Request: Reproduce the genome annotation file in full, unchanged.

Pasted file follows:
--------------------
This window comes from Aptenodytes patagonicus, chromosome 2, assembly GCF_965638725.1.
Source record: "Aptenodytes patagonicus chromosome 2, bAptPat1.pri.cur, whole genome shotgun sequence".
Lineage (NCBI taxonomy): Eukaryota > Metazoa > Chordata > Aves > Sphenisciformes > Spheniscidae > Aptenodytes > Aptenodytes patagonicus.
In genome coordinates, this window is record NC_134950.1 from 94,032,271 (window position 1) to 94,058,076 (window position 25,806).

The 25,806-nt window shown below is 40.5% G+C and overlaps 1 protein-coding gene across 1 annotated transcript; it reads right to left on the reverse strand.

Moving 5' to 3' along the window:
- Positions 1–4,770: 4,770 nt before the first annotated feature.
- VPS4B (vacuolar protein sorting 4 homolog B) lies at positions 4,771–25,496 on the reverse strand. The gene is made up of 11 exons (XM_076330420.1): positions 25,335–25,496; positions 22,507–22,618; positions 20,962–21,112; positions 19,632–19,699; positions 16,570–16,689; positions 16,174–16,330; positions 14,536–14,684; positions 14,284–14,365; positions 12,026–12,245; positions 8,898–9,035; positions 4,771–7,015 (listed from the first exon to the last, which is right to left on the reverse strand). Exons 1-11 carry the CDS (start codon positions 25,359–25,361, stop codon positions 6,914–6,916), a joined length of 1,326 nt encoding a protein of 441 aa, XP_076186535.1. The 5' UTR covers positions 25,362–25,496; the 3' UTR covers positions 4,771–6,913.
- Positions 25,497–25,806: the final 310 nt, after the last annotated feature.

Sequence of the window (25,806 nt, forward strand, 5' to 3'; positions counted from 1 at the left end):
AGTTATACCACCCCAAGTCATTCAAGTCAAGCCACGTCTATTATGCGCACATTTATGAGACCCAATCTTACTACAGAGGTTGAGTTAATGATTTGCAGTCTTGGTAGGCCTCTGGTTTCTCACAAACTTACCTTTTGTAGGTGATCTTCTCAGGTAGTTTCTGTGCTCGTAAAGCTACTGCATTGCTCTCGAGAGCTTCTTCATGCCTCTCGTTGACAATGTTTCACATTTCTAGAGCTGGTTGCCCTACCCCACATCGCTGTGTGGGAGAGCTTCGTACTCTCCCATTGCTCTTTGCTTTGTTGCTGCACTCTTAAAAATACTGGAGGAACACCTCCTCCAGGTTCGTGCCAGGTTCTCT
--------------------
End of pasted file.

This window comes from Aptenodytes patagonicus, chromosome 2, assembly GCF_965638725.1.
Source record: "Aptenodytes patagonicus chromosome 2, bAptPat1.pri.cur, whole genome shotgun sequence".
Lineage (NCBI taxonomy): Eukaryota > Metazoa > Chordata > Aves > Sphenisciformes > Spheniscidae > Aptenodytes > Aptenodytes patagonicus.
In genome coordinates, this window is record NC_134950.1 from 94,032,271 (window position 1) to 94,058,076 (window position 25,806).

The 25,806-nt window shown below is 40.5% G+C and overlaps 1 protein-coding gene across 1 annotated transcript; it reads right to left on the reverse strand.

Moving 5' to 3' along the window:
- Positions 1–4,770: 4,770 nt before the first annotated feature.
- VPS4B (vacuolar protein sorting 4 homolog B) lies at positions 4,771–25,496 on the reverse strand. The gene is made up of 11 exons (XM_076330420.1): positions 25,335–25,496; positions 22,507–22,618; positions 20,962–21,112; positions 19,632–19,699; positions 16,570–16,689; positions 16,174–16,330; positions 14,536–14,684; positions 14,284–14,365; positions 12,026–12,245; positions 8,898–9,035; positions 4,771–7,015 (listed from the first exon to the last, which is right to left on the reverse strand). Exons 1-11 carry the CDS (start codon positions 25,359–25,361, stop codon positions 6,914–6,916), a joined length of 1,326 nt encoding a protein of 441 aa, XP_076186535.1. The 5' UTR covers positions 25,362–25,496; the 3' UTR covers positions 4,771–6,913.
- Positions 25,497–25,806: the final 310 nt, after the last annotated feature.

Sequence of the window (25,806 nt, forward strand, 5' to 3'; positions counted from 1 at the left end):
AGTTATACCACCCCAAGTCATTCAAGTCAAGCCACGTCTATTATGCGCACATTTATGAGACCCAATCTTACTACAGAGGTTGAGTTAATGATTTGCAGTCTTGGTAGGCCTCTGGTTTCTCACAAACTTACCTTTTGTAGGTGATCTTCTCAGGTAGTTTCTGTGCTCGTAAAGCTACTGCATTGCTCTCGAGAGCTTCTTCATGCCTCTCGTTGACAATGTTTCACATTTCTAGAGCTGGTTGCCCTACCCCACATCGCTGTGTGGGAGAGCTTCGTACTCTCCCATTGCTCTTTGCTTTGTTGCTGCACTCTTAAAAATACTGGAGGAACACCTCCTCCAGGTTCGTGCCAGGTTCTCT